Album Review: Marco Polo – The Stupendous Adventures of Marco Polo

Marco Polo – The Stupendous Adventures of Marco Polo
Duck Down: 2010

Those who know me well can tell you all about my deep infatuation with the 1990s era of hip-hop music. Then again, those same people are most likely just as obsessed with that era — the burgeoning adolescence of a genre old enough to pick out its own clothes, but not quite old enough to vote. It was an era where the art found its collective voice and built upon the foundation laid by the Kool Hercs, Afrika Bambaataas and Melle Mels of the world. As free and jovial as the early 1980s were for hip-hop, the 1990s were just as carefree, except with more grit and a few more parental advisory stickers.

Somewhere along the way, however, that golden era eroded and many of us — now in our late twenties and early thirties — matured and transitioned into lives of car payments, marriage and mortgages. At least in my case, I fell out of love with hip-hop because it just wasn’t the same entity I once knew and adored. That’s why I couldn’t help but smile when listening to The Stupendous Adventures of Marco Polo, a 16-track firestorm in which Polo provides the soundscape for several popular and lesser known emcees to express their views on radio programming and lackluster artistry. Much of this recording is dedicated to raw, mind-bending, skill-sharpening lyricism, where battle rhymes are abundant and vinyl is scratched at a breakneck pace.

It’s not until Stupendous Adventures is almost complete that Surreal asks a pivotal question on “So Basic”. “What happened to that hip-hop that we used to love so much,” he asks upon the song’s introduction. “Wasn’t all [these] extracurricular things going on, it was all about the beats, the rhymes, the flow.” That track, punctuated by the dusty sounds of its upright bass and jazz piano, provides a framework for the emcee to ride the instrumental with extreme confidence and brutally honest bravado. Marco Polo’s compilation — the producer’s fourth overall release — teeters mostly between cocky “I’m better than you and I dare you to battle me” assurance and disgruntled musings about the rise of the skinny jeans, pastel-colored movement. At times, the emcees seemingly cling to the wonder years, as when the culture was new. “The Bridge”, a three-minute song where Promise promises to restore hip-hop, is an example of such a complaint.

Projects like The Stupendous Adventures of Marco Polo are needed occasionally to give disenchanted listeners something to embrace. It reminds them of the days when Michael Jordan soared through the skies and emcees could sell records based solely on their capabilities to shred instrumentals. Nowadays, not so much, but that’s not a bad thing. Movements are supposed to evolve, and I’m certain the pioneers of hip-hop said the same things about us some 19 years ago. With The Stupendous Adventures of Marco Polo, the producer and his cast of characters do a remarkable job of crafting a love letter to the ‘90s that is wildly nostalgic, yet sufficiently brooding and moody. If the era was the personification of hip-hop’s pubescence, then Polo’s Stupendous Adventures is the perfect reflection of such a restless and expressive moment in time.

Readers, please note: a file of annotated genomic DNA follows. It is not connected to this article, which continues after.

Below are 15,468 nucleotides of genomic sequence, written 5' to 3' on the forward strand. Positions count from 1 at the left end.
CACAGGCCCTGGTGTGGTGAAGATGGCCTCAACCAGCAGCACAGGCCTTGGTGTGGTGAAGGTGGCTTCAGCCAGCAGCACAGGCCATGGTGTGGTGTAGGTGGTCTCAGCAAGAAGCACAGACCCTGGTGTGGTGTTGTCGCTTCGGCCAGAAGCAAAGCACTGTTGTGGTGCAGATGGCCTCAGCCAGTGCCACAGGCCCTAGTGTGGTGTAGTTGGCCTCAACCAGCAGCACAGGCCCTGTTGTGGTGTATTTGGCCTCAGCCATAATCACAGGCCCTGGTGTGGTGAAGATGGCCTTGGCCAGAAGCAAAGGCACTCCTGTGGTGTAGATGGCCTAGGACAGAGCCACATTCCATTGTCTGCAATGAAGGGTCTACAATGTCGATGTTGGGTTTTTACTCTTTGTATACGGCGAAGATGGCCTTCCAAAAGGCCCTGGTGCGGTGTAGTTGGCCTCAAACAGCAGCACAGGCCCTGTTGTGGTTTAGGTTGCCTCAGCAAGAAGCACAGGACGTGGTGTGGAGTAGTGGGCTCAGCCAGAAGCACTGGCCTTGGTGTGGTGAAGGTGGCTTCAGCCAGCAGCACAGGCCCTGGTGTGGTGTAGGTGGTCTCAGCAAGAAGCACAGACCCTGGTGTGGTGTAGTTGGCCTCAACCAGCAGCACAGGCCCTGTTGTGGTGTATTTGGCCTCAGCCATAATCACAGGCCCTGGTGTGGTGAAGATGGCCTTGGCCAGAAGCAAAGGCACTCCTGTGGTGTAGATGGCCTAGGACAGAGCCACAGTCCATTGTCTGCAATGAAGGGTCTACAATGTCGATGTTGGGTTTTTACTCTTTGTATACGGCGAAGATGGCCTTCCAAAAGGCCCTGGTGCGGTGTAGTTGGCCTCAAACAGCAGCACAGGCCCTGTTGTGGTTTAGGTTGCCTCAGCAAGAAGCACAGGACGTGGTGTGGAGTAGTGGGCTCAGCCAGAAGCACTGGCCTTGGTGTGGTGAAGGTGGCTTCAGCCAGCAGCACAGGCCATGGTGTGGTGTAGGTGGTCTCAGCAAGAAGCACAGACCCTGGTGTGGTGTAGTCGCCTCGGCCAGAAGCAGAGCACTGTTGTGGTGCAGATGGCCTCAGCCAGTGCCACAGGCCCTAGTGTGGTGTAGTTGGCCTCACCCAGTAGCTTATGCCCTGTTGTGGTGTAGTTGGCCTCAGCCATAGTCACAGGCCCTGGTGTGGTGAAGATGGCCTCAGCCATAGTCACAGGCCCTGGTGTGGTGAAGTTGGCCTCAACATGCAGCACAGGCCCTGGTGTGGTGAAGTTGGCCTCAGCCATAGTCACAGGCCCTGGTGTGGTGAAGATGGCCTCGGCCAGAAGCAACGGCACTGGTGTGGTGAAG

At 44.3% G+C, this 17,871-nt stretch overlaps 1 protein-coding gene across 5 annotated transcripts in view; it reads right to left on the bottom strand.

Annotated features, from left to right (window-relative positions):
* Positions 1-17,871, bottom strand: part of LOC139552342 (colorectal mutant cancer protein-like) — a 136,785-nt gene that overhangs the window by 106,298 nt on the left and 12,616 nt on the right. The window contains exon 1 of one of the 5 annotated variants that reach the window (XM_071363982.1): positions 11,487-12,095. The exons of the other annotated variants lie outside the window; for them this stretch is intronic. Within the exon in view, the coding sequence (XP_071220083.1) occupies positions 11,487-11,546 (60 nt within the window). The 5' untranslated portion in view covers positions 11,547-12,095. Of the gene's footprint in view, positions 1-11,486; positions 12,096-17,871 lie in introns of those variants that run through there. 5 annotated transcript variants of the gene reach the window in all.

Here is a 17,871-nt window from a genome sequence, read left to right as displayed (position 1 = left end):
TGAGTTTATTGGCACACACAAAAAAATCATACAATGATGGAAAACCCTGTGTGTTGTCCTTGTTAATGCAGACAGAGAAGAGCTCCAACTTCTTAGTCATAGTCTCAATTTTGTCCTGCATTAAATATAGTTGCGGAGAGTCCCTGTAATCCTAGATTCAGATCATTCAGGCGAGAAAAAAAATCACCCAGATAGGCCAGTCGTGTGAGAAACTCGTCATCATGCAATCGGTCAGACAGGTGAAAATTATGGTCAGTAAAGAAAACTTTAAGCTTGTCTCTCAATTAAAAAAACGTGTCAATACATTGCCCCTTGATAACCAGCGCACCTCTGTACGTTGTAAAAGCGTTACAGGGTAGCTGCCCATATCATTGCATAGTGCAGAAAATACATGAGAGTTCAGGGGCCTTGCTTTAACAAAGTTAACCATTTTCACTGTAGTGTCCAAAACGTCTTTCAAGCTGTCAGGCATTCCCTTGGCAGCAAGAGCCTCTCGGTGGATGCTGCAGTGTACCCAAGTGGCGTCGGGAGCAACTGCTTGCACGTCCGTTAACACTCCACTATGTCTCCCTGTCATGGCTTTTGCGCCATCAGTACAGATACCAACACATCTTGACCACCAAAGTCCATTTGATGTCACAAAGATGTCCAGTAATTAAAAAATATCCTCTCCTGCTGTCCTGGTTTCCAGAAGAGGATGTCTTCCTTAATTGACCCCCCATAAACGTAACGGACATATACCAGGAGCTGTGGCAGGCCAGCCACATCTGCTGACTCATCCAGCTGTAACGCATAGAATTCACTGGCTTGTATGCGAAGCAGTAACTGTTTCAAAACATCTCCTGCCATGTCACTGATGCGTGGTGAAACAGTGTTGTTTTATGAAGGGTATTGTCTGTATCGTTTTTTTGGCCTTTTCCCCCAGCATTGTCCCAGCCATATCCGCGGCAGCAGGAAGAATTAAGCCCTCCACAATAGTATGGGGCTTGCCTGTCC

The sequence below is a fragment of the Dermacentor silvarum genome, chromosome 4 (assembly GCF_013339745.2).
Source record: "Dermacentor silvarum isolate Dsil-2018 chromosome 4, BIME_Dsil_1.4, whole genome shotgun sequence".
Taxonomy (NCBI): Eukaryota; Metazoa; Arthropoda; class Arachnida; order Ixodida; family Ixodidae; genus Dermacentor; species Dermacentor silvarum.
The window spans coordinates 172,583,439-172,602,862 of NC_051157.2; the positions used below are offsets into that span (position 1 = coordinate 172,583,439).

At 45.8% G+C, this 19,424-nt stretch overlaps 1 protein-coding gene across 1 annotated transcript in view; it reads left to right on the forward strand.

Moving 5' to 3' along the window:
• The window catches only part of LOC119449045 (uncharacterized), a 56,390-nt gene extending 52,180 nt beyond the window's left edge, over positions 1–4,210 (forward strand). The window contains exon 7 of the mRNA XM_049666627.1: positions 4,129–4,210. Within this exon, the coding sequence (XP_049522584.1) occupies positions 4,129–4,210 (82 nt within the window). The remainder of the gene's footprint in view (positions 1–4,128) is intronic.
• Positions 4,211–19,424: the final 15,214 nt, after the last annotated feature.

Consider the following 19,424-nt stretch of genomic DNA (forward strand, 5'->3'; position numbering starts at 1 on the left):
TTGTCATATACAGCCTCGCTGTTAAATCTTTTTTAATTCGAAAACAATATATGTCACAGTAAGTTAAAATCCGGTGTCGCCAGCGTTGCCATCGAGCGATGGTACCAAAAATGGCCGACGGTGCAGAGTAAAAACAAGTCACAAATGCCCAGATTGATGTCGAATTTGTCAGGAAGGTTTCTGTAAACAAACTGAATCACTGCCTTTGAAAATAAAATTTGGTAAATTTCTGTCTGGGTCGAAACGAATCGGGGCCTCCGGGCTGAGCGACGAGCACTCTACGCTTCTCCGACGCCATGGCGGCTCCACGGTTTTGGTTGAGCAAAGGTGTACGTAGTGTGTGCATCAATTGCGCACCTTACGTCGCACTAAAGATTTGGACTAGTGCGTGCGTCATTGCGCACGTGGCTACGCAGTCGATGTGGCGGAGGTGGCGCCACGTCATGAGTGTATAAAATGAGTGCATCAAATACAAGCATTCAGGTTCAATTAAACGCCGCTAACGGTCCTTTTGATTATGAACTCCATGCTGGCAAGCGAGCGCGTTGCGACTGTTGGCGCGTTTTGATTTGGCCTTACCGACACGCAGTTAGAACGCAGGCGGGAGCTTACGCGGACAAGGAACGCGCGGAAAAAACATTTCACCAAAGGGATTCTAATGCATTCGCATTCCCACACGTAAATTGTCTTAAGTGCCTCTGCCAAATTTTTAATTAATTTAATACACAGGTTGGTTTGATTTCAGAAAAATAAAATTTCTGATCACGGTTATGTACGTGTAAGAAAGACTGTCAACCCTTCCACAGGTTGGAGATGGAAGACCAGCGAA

4 out 5

6 thoughts on “Album Review: Marco Polo – The Stupendous Adventures of Marco Polo

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  1. I can assure you that this is NOT to be viewed as an “album”, nor is it a follow up to Port Authority, this is a compilation cd featuring rare and unreleased songs recorded from 2005-2010, some of which either didn’t make the album projects that they were originally intended for, or were leaked on the internet but never got their chance to be heard on CD. This is something put out there as a collectors item for the fans, and to whet the appetite for PA2.

  2. I agree with Thomas on this. Especially in terms of it sounding like a compilation. Port Authority was pretty similar, but the tracks seemed to flow better, and the instrumentals were better overall (in my opinion).

  3. This album sounded like a compilation instead of an album. Maybe it’s suppose to be that…a compilation. Marco is good at that good ole’ boom bap, but this release doesn’t do it for me. The beats weren’t has “hard” as his collaborative albums with Torae and Rustee. Plus, this isn’t the best producer album this year. Apollo Brown, Statik Selektah, Dumhi, etc all released a better/cohesive product with superior beats/guest. IMO.

  4. Album was cool. I wished I liked it more though. Something about it never got me attached.

  5. It’s okay to say that you fell out of love with the music. And it’s okay to say you weren’t around when certain records came out. But I don’t think it’s okay for anyone to act like this sound of rap disappeared. This album’s dope and there’s a lot of braggadocia on it but, I think that’s the kind of raps Marco attracts.

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